All of Grace/Why Are We Saved by Faith?
From Gospel Translations
“By grace are ye saved, through faith...”—Ephesians 2:8
Why is faith selected as the channel of salvation? No doubt this inquiry is often made. “By grace are ye saved through faith,” is assuredly the doctrine of Holy Scripture, and the ordinance of God; but why is it so? Why is faith selected rather than hope, or love, or patience?
Used as the receiver
It becomes us to be modest in answering such a question, for God’s ways are not always to be understood; nor are we allowed presumptuously to question them. Humbly we would reply that, as far as we can tell, faith has been selected as the channel of grace, because there is a natural adaptation in faith to be used as the receiver. Suppose that I am about to give a poor man an alms: I put it into his hand—why? Well, it would hardly be fitting to put it into his ear, or to lay it upon his foot; the hand seems made on purpose to receive. So, in our mental frame, faith is created on purpose to be a receiver: it is the hand of the man, and there is a fitness in receiving grace by its means.
Do let me put this very plainly. Faith which receives Christ is as simple an act as when your child receives an apple from you, because you hold it out and promise to give him the apple if he comes for it. The belief and the receiving relate only to an apple; but they make up precisely the same act as the faith which deals with eternal salvation. What the child’s hand is to the apple, that your faith is to the perfect salvation of Christ. The child’s hand does not make the apple, nor improve the apple, nor deserve the apple; it only takes it; and faith is chosen by God to be the receiver of salvation, because it does not pretend to create salvation, nor to help in it, but it is content humbly to receive it. “Faith is the tongue that begs pardon, the hand which receives it, and the eye which sees it; but it is not the price which buys it.” Faith never makes herself her own plea, she rests all her argument upon the blood of Christ. She becomes a good servant to bring the riches of the Lord Jesus to the soul, because she acknowledges whence she drew them, and owns that grace alone entrusted her with them.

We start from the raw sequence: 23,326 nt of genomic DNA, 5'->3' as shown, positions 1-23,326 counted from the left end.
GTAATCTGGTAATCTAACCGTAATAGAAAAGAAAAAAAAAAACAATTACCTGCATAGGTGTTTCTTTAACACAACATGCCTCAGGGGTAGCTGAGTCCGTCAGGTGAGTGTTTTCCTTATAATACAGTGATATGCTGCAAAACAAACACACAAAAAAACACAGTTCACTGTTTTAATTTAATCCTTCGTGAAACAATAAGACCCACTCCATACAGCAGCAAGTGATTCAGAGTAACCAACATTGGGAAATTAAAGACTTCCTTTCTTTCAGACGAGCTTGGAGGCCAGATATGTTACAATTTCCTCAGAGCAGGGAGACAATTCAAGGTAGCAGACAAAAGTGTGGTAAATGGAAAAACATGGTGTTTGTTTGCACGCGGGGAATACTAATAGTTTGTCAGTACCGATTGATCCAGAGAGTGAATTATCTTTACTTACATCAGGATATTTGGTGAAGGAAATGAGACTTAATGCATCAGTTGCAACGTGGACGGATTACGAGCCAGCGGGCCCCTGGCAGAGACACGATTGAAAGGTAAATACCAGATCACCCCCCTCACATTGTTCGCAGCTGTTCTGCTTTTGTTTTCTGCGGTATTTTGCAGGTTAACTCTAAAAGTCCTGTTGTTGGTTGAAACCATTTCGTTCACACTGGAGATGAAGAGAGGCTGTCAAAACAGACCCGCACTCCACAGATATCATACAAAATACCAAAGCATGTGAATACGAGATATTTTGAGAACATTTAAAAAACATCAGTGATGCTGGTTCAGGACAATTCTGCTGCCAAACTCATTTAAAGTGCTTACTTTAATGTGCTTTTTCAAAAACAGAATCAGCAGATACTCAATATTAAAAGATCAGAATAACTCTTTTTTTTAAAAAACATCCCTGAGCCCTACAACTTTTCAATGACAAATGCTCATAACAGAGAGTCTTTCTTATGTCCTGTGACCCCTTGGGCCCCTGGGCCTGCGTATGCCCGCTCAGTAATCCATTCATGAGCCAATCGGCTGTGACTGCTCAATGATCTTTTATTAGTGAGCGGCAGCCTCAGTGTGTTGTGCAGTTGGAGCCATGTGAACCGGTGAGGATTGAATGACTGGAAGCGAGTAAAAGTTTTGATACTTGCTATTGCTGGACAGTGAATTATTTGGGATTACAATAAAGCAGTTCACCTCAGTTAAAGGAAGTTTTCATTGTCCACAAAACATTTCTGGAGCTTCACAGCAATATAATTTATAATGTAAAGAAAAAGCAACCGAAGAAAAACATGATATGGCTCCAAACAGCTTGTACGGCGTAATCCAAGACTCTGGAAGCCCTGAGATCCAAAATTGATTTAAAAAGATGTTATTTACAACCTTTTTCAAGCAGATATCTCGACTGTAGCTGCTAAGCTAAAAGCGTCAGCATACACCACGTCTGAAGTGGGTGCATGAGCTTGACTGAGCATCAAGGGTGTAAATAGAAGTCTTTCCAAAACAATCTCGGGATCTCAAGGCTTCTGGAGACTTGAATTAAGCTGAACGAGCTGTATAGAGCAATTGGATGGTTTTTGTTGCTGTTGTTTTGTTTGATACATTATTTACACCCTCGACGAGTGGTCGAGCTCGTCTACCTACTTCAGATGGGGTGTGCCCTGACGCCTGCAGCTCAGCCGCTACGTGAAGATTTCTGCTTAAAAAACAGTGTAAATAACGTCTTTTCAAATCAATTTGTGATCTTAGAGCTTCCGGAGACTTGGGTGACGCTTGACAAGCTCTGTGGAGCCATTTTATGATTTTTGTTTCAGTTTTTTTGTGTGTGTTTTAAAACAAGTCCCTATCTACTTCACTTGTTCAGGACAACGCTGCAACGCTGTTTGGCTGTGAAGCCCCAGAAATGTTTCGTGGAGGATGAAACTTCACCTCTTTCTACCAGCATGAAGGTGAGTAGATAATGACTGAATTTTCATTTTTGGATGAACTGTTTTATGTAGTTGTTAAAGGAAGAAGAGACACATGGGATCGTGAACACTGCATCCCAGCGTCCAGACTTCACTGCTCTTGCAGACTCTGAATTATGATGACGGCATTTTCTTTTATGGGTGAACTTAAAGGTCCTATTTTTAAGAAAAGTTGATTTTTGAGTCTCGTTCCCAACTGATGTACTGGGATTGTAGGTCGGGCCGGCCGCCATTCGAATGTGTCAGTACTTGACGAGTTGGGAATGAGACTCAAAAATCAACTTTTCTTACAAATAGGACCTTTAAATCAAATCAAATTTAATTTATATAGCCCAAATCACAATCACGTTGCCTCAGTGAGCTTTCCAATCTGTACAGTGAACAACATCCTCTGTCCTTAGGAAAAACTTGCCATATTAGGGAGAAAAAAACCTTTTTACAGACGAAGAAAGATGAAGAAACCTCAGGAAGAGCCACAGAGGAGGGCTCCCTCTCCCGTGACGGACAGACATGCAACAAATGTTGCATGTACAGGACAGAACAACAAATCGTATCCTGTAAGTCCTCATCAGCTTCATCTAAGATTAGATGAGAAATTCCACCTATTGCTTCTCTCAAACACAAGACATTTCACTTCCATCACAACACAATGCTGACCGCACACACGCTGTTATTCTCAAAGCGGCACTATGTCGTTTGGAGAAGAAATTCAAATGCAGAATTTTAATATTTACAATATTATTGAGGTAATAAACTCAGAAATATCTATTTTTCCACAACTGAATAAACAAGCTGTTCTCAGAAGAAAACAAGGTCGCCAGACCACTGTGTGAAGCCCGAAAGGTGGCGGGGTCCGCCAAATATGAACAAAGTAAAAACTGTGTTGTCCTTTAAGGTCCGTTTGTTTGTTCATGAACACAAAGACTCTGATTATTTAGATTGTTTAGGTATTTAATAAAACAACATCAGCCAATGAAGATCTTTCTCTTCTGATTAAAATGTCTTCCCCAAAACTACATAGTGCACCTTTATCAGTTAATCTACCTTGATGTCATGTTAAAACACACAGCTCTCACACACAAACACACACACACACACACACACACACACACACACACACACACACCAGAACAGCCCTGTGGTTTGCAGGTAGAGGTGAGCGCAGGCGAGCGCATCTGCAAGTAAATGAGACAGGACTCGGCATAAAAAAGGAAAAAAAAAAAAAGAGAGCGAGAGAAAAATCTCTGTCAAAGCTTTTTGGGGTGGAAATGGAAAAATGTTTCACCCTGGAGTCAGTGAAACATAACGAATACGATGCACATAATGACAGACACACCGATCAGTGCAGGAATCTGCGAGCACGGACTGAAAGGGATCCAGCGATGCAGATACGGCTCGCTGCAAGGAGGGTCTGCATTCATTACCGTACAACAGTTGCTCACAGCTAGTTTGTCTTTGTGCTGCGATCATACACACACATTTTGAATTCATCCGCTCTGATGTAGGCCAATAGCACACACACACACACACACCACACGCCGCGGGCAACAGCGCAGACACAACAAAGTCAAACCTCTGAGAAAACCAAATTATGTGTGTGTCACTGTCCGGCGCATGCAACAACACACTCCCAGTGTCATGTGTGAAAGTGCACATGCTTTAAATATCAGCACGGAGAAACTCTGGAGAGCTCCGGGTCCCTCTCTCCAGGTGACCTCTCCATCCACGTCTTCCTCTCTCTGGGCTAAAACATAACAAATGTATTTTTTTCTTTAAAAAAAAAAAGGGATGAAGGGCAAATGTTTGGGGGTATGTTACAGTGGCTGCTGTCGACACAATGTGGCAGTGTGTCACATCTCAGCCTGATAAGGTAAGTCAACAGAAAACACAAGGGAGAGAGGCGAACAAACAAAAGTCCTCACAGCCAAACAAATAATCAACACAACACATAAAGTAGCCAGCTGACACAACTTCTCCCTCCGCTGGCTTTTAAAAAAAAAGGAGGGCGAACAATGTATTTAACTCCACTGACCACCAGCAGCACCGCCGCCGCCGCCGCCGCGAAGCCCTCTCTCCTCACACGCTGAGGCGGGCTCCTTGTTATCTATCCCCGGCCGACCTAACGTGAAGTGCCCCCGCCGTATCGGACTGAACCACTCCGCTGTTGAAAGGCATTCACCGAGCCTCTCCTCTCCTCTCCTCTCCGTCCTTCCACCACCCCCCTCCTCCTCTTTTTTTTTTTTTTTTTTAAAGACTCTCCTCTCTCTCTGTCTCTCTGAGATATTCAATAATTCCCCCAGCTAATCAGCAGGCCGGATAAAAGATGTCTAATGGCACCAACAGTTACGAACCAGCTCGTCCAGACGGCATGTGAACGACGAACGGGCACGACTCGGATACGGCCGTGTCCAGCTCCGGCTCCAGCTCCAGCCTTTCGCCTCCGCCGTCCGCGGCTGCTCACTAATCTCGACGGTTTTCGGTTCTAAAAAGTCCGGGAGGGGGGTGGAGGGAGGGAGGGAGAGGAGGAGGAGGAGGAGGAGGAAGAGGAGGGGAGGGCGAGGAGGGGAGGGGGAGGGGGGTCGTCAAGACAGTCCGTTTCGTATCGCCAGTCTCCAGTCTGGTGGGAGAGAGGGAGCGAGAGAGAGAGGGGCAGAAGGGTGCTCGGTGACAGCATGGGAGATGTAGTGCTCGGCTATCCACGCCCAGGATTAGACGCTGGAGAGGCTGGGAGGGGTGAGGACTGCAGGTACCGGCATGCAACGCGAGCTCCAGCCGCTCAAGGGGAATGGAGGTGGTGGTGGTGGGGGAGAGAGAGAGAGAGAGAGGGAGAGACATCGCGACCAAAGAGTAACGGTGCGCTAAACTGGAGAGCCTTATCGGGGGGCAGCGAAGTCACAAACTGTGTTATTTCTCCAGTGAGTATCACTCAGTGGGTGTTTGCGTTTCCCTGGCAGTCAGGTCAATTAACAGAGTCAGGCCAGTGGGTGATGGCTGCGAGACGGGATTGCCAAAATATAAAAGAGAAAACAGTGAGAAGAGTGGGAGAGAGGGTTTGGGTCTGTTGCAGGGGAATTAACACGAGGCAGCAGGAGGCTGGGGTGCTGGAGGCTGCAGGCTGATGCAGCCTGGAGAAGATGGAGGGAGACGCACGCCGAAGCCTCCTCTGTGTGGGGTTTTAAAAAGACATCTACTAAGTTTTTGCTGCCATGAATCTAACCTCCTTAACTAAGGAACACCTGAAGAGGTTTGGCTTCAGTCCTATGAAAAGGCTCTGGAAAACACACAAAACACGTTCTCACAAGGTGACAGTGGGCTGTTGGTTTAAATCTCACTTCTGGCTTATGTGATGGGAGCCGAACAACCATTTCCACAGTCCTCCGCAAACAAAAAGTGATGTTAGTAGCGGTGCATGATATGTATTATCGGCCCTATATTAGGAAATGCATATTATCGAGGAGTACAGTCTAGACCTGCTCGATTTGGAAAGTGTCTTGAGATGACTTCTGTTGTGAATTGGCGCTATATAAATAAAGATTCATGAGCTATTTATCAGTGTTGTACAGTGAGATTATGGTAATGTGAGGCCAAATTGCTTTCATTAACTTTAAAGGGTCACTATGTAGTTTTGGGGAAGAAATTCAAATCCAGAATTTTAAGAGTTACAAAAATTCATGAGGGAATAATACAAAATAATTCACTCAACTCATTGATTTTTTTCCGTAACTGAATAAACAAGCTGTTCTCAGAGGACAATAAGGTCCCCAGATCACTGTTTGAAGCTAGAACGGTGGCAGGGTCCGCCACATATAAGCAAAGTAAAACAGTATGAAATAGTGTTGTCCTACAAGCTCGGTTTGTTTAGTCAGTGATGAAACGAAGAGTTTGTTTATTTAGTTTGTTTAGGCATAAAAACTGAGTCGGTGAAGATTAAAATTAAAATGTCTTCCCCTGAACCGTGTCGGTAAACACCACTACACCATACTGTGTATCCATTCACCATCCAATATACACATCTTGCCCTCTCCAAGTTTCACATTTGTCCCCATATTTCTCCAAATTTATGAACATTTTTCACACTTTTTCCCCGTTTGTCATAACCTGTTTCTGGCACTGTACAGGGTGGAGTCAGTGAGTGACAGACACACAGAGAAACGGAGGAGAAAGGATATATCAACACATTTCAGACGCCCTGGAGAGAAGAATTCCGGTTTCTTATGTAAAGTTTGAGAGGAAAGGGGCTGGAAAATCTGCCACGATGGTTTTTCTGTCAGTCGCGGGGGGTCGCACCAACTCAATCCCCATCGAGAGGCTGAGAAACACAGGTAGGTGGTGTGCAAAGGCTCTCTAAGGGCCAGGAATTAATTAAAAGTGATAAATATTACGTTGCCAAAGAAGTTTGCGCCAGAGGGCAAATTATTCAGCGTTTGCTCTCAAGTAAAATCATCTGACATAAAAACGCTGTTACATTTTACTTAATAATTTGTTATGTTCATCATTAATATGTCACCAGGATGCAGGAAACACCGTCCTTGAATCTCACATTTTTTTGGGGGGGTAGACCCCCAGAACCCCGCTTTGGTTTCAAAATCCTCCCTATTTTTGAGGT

Gives all the glory to God
Faith, again, is doubtless selected because it gives all the glory to God. It is of faith that it might be by grace, and it is of grace that there might be no boasting; for God cannot endure pride. “The proud he knoweth afar off” (Psa 138:6), and he has no wish to come nearer to them. He will not give salvation in a way which will suggest or foster pride. Paul saith, “Not of works, lest any man should boast” (Eph 2:9). Now, faith excludes all boasting. The hand which receives charity does not say, “I am to be thanked for accepting the gift”; that would be absurd. When the hand conveys bread to the mouth it does not say to the body, “Thank me; for I feed you.” It is a very simple thing that the hand does though a very necessary thing; and it never arrogates glory to itself for what it does. So God has selected faith to receive the unspeakable gift of his grace, because it cannot take to itself any credit, but must adore the gracious God who is the giver of all good. Faith sets the crown upon the right head, and therefore the Lord Jesus was wont to put the crown upon the head of faith, saying, “Thy faith hath saved thee; go in peace” (Luk 7:50).